Smith grew up in northern Virginia and received her bachelor’s from American University in 1990. Then she moved to New Jersey where she earned an MBA from Rutgers. After graduation, she settled in the area and worked for Dow Jones. She has spent the last four years as a member of the marketing team at ELS Language Centers, a division of Berlitz in Princeton.
Smith’s husband, Frank, a financial consultant, helped her train by walking in Princeton two to three nights a week, but Smith credits the dedication of her friend, Cyndee Sindelar, with helping her maintain her weekly trainings. The two woman walked every Saturday from March until September, clocking in up to 16 miles at a stint. Smith also often walked on Sundays.
Getting really good walking shoes was just as important as putting in the training miles, she says. “It’s all about buying the right shoes and socks,” says Smith, who bought her shoes at Princeton Running Company on Nassau Street in Princeton. “I brought in my old shoes because they like to look at the bottoms to see how you ‘strike’ the ground,” she says. She credits her good shoes and socks with making the grueling walk easier, and says lots of others on the walk were not so well prepared and got blisters.
The Challenge Walk sets a $1,"500 minimum to participate, and Smith well exceeded that by raising almost $3,"000 from friends, colleagues, and family. “People were really generous,” she says. “At the opening ceremony, the person who raised the most money carried the state flag; I carried the flag for New Jersey.”
Smith did not register with a team, so when she got to Maryland, she gravitated towards a group of other walkers who also came solo. “There were a bunch of us walking in one’s and two’s,” she says. “Two sisters from New York, one from Maryland, and North Carolina. We were kind of a motley crew.” This same crew is talking about doing it again and registering as a team next spring. If they do they plan to make the Motley Crew moniker their official team name.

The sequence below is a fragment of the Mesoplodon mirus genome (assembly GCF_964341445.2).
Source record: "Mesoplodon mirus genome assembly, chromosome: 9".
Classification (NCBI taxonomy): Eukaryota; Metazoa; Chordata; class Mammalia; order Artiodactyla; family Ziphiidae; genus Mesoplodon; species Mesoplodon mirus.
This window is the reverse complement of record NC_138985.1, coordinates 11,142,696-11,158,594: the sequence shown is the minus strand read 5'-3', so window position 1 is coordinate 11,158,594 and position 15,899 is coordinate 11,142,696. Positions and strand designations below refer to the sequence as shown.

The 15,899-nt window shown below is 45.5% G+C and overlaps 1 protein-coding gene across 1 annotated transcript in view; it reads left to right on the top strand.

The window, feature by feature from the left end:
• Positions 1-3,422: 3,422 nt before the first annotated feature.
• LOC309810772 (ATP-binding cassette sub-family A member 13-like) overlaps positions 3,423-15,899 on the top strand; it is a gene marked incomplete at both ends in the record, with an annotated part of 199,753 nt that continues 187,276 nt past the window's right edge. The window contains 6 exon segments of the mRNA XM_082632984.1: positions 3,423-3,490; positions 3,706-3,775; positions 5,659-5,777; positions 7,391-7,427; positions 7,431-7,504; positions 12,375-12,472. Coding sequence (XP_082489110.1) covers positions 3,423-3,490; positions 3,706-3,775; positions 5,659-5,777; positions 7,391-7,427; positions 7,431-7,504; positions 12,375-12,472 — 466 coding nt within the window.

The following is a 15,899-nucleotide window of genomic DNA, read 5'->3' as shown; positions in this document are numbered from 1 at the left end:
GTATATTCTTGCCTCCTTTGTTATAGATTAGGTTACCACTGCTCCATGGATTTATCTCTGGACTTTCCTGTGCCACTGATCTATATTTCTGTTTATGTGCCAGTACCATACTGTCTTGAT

The experience, Smith says, was “one of the most amazing of my life. Of the top ten things I have done in my life, that is clearly on the list. The physical challenge and the fact that you are raising money to help with something that you have seen people suffer from. It pulls all the pieces together.” Smith says she also felt a mixture of emotions about walking on September 11. “What do you do on that day? It was nice to be able to do something that DID something.”
For information on getting involved in an MS Walk, visit www.nationalmssociety.org.
Nobel Laureate in Texas
When Jinny Baekler, director of the Plainsboro Public Library, began working with Russell Hulse, above, a physicist at Princeton Plasma Physics Laboratory, on prototypes for a children’s science program called Contact Science in 1992, a little incident the following year stopped the program in its tracks. Dr. Hulse, a Plainsboro resident, won the Nobel Prize — at the ripe old age of 43 — for co-discovering the pair of stars called pulsars.
Baekler thought the program would be permanently back-burnered but then one day, out of the blue, Hulse called her with the news that he had found a great specimen of a beaver-eaten log. Since then, Contact Science has reached about 4,"000 kids a year at the library who participate in projects like growing culture dishes from their own hair, attaching Pringles to balsa-wood planes to study aerodynamics, and hurling toast off a crane to discover whether it really always lands jelly side down. The program also offers small-scale traveling science exhibits to public libraries.
This fall, Hulse, who earned a physics degree from Cooper Union in New York City, was invited to join the University of Texas at Dallas as a visiting professor. His assignment? To promote community-based science education through neighborhoods, libraries, museums, and science centers. In an article in the Dallas Morning News, Hulse says: “Science was never a career to me, but a way of life. If you can give that to kids, it’s a wonderful gift.”
Harendra Bhagat of Plainsboro was among a group of alumni from the Albert Dorman Honors College at New Jersey Institute of Technology (NJIT) who visited the university to speak to students about the skills needed to succeed professionally. Bhagat, who earned a bachelor’s in computer science from NJIT in May, 2002, is an assistant vice president for the risk and performance unit at Merrill Lynch Investment Managers in Plainsboro. She is currently attending Drexel University as a part-time MBA student.